By Aidan Lewis
BBC News website
It is Mr Sarkozy's third visit to Algiers in just over a year
As French President Nicolas Sarkozy prepared for his visit to Algeria this week, it seemed that a new diplomatic row was brewing.
But the spat was rapidly brushed aside.
It was a typical episode in the stormy relationship between Algeria and France, and a reminder that economic ties remain paramount despite a painful shared history.
As the visit neared, Algerian officials had raised an old demand that France apologise for "crimes" during its rule of what was once its most treasured colony.
One of the officials, War Veterans Minister Mohamed Cherif Abbas, had also told a newspaper that Mr Sarkozy owed his election to the "Jewish lobby" - a comment that drew angry reactions in France.
Algerian President Abdelaziz Bouteflika quickly distanced himself from the comments.
The two leaders spoke on the phone, with Mr Bouteflika telling his French counterpart that the minister's comments "do not at all reflect Algeria's position".
"The French president will be received as a friend during his state visit, a visit which is vital for both countries," Mr Bouteflika said, according to a statement issued jointly by both governments.
Mr Sarkozy has said he considers the incident closed.
But it was a good illustration of the fractious, love-hate bond between the two countries: troubled, but propped up by deep, enduring ties.
Frantic diplomatic activity ahead of Mr Sarkozy's trip "shows the interest of this visit for both parties," Omar Berbiche wrote in the Algerian newspaper El Watan.
"But it is also the clear sign of serious disagreements that remain... and which we hope to remove or at least address with a new vision of the future - one that does nothing to disavow the common past," he wrote.
The basis of those disagreements is French rule in Algeria, which began in 1830 and ended in 1962 after a bitter, eight-year independence war during which hundreds of thousands of Algerians died.
Up to a million French settlers fled the country abruptly as the conflict came to a close.
Thousands of those settlers have recently returned to Algeria for the first time since this exodus, most in a spirit of reconciliation.
But on a political level, relations have been more turbulent.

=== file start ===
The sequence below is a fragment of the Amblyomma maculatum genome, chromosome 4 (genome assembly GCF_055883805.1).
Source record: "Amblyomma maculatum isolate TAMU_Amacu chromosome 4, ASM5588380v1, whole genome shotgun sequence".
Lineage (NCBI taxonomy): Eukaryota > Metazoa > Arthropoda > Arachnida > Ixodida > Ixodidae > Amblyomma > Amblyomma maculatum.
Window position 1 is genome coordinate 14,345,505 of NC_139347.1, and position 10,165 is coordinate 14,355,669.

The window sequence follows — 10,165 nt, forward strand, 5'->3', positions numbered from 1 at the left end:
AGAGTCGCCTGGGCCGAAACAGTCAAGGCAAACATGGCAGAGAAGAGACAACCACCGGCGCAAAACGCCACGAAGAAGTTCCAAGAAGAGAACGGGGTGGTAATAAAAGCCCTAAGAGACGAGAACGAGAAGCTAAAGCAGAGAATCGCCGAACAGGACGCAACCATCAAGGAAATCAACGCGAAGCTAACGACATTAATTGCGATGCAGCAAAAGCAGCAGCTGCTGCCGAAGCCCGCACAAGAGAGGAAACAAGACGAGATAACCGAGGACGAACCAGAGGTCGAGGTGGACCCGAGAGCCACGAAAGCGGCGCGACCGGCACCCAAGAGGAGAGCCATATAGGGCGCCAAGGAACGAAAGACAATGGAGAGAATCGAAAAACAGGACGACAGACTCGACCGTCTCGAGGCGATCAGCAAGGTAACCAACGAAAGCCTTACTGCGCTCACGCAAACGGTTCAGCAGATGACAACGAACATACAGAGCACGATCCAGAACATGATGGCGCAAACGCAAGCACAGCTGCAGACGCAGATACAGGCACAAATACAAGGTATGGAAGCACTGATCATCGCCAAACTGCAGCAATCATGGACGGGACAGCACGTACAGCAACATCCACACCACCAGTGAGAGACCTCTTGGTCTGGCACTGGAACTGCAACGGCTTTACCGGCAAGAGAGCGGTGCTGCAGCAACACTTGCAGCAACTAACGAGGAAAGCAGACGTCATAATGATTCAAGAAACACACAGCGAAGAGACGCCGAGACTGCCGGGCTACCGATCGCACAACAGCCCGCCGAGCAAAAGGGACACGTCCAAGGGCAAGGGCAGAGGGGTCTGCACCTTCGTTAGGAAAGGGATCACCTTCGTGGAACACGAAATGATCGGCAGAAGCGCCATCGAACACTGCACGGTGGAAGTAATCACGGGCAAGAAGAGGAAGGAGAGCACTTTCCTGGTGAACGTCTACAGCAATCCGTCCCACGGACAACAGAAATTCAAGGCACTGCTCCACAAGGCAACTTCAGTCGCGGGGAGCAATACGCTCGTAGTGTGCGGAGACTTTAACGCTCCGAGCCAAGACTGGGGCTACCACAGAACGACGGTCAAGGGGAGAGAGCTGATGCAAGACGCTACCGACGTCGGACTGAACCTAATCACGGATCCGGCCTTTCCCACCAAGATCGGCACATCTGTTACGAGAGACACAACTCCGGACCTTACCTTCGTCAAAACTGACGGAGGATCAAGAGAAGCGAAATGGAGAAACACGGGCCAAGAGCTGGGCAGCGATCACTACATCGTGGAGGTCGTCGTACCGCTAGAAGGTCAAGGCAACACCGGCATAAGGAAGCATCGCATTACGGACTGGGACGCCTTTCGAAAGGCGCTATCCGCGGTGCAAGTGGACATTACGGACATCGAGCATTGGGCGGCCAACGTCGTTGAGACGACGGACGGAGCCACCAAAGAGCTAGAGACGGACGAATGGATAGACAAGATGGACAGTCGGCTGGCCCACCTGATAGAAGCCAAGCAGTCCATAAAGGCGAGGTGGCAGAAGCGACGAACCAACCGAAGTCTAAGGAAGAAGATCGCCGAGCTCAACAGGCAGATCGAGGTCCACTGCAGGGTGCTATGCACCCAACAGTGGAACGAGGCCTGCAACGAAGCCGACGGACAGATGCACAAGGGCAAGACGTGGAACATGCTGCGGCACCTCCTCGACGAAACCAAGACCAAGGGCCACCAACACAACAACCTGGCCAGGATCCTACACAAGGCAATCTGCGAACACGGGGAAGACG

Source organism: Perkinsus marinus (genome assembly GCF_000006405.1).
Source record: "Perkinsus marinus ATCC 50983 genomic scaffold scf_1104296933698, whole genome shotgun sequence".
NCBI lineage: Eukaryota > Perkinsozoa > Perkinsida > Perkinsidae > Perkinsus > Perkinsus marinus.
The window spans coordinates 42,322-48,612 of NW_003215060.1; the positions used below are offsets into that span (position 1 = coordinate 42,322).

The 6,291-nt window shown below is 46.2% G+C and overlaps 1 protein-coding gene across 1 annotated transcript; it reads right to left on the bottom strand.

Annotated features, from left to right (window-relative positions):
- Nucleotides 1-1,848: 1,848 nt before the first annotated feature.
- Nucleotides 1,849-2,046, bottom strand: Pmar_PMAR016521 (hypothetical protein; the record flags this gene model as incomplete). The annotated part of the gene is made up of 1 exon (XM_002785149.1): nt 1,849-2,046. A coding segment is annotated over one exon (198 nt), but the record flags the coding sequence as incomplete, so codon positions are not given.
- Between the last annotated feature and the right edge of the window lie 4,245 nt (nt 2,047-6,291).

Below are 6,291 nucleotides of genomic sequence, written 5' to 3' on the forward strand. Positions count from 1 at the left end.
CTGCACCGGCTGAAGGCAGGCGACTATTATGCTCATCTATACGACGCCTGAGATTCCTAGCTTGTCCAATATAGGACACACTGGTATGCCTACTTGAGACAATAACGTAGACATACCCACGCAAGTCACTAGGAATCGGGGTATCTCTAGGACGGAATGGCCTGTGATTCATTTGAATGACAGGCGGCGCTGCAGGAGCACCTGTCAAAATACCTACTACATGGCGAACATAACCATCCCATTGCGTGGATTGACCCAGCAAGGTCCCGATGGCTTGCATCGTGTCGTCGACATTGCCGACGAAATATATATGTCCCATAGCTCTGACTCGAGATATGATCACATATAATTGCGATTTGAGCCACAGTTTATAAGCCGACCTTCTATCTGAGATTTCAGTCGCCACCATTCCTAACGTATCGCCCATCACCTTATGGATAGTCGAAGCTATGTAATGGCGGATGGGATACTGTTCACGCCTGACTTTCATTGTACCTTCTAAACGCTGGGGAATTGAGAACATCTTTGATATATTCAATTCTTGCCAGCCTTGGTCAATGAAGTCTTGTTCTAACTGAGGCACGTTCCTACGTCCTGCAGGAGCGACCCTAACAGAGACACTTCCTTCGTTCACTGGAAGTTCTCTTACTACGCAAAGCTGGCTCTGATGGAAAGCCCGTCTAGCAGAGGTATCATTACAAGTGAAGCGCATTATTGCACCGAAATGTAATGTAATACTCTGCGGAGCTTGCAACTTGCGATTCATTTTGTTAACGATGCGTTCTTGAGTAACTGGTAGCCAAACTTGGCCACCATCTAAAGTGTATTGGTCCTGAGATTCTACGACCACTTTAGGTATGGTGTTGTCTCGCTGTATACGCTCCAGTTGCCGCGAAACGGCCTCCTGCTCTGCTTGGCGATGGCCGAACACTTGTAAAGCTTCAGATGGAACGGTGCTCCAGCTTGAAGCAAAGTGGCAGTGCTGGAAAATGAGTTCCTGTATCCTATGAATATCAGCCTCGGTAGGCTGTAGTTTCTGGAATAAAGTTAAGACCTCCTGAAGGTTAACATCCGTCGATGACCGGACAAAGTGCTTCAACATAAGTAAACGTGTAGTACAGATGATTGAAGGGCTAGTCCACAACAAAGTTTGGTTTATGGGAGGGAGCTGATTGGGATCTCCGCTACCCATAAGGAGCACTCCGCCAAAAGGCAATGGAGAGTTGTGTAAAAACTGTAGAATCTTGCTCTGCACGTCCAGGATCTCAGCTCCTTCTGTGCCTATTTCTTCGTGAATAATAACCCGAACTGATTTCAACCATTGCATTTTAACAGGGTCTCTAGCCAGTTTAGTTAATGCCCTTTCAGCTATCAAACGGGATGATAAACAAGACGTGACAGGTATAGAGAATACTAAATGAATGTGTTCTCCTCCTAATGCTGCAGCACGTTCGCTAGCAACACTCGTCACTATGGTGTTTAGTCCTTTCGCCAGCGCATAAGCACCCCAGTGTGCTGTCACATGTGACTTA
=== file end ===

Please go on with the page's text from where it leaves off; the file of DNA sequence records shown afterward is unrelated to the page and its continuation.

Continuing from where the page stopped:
Two years ago the French parliament passed a law that said school textbooks should refer to the "positive role of the French presence overseas, especially in North Africa".
The offending clause was later removed, but reaction in Algiers was furious and a planned friendship treaty between the two countries was shelved.
When Mr Sarkozy replaced Jacques Chirac, there was hope that the younger leader could overcome the impasse.
The French president, perhaps conscious of the view of right-wing voters in France, has said that he is not planning to apologise for the colonial past.
But relations with Algeria are clearly a priority.
This is the third time Mr Sarkozy has visited Algiers in just over a year, and the second since his election in May.
Hundreds of thousands died in the Algerian war of independence
Economic ties, in particular, have remained solid.
Algeria is still France's top African trading partner, and Mr Sarkozy is expected to sign or commit to deals worth up to $4bn (£2bn) during his trip.
Security and immigration are other areas in which France is keen to work more closely with its former colony.
As Algeria slowly tries to open up its economy, the French face increasing competition from countries including the US, Russia and China.
But Jean-Pierre Tuquoi, a long-time North Africa correspondent for French newspaper Le Monde, says that even though these countries are winning contracts to exploit Algeria's abundant oil and gas, France is likely to retain a privileged place in other trade.
"There are hundreds of companies, especially in southern France, who live to a large extent from their dealings with Algeria," he told the BBC News website.
"There's a proximity in language, business, and culture.
"Despite the political arguments, ties will remain strong."